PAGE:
Some confusion this morning in the Instant Kaamos office concerning the news carried by Selkouutiset of the end of the kaamos in Northern Finland. Apparently yesterday, the sun showed it’s face again in Utsjoki — Finland’s most northerly municipality — for the first time in 51 days, bringing the period of polar night to an end.
There’s quite a difference within the parts of Finland that fall inside the Arctic Circle. In Rovaniemi, for example, sitting just about on the circle, it is only on the day of the winter solstice that the sun doesn’t rise.
But when I checked the Gaisma site, it seems that Utsjoki will today enjoy a day nearly an hour and a half long. This does not compute. Any suggestions or explanations, however implausible, will be warmly welcomed.
This blog supports the blackout by Wikipedia against legislation passing through the US Congress that would limit internet freedom. For this reason, today’s links are Wikipedia-free.
Made it to Lapland at last, in time for the shortest day. But thankfully or disappointingly, here in Salla it is both warmer and lighter than I had expected. I had somehow thought there would be no sun to rise anywhere within the arctic circle at the Solstice. However, by about 10am it is starting to get light — although if you don’t get a move on, you quickly miss the best part of the day as by around 2pm it’s pretty dark again. Right now, just after three, it is as dark as tumma siirappi and the local library provides some welcoming brightness as well as warmth.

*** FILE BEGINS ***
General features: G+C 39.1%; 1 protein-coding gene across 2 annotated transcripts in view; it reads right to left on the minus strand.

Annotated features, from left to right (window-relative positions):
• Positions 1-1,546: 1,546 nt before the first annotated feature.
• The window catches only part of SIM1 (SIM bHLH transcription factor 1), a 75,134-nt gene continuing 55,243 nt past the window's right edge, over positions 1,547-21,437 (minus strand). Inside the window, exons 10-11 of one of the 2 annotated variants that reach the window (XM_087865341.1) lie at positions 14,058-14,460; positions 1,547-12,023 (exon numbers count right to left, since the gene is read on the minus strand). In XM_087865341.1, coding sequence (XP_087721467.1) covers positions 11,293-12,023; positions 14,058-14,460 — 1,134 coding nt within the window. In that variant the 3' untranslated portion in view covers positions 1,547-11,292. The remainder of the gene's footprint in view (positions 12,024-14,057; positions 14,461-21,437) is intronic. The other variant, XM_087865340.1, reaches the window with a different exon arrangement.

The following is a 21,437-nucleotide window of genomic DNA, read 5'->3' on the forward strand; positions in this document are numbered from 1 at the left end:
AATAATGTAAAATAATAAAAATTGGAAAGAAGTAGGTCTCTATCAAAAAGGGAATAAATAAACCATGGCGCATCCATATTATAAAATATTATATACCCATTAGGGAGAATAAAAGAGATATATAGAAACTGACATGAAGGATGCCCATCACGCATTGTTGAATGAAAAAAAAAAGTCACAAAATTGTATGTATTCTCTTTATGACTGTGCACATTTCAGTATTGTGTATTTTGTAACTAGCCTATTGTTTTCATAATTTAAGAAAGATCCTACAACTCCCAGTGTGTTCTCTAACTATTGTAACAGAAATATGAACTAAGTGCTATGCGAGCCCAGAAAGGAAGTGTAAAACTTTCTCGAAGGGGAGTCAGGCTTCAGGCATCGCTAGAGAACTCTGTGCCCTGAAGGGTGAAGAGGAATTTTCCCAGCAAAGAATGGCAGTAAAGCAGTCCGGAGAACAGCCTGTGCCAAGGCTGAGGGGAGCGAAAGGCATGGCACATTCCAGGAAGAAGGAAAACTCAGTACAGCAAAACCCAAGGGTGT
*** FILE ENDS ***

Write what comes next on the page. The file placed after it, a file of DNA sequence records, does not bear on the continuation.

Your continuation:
Been getting back into the swing of cross-country skiing, sometimes going for as much as minutes without falling down, watching as Finnish under-fives shoot past me as I edge incrementally along the ski trails. And today, skiing along the side of a frozen lake in a forest of snow-draped spruces, I stopped to take in the silence and the beauty and begun to realise why a Stone Age people might have decided to settle and then stay in this wild and frozen land.